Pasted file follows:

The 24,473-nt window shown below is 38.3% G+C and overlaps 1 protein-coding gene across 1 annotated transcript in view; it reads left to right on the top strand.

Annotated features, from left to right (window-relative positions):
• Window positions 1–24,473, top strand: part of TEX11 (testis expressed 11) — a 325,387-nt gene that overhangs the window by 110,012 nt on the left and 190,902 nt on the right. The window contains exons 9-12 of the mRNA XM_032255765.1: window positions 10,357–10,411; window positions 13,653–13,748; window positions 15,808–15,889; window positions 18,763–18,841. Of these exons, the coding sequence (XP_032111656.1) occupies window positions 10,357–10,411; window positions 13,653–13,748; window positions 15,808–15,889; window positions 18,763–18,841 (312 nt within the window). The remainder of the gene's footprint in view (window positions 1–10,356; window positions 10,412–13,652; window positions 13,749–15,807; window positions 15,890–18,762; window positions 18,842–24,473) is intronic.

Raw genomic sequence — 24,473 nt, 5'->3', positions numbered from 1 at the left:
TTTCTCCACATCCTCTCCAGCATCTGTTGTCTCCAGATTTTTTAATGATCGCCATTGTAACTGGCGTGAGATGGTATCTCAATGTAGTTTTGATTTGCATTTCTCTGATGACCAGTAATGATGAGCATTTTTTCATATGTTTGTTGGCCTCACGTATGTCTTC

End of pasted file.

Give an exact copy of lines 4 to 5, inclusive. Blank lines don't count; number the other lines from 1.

Raw genomic sequence — 24,473 nt, 5'->3', positions numbered from 1 at the left:
TTTCTCCACATCCTCTCCAGCATCTGTTGTCTCCAGATTTTTTAATGATCGCCATTGTAACTGGCGTGAGATGGTATCTCAATGTAGTTTTGATTTGCATTTCTCTGATGACCAGTAATGATGAGCATTTTTTCATATGTTTGTTGGCCTCACGTATGTCTTC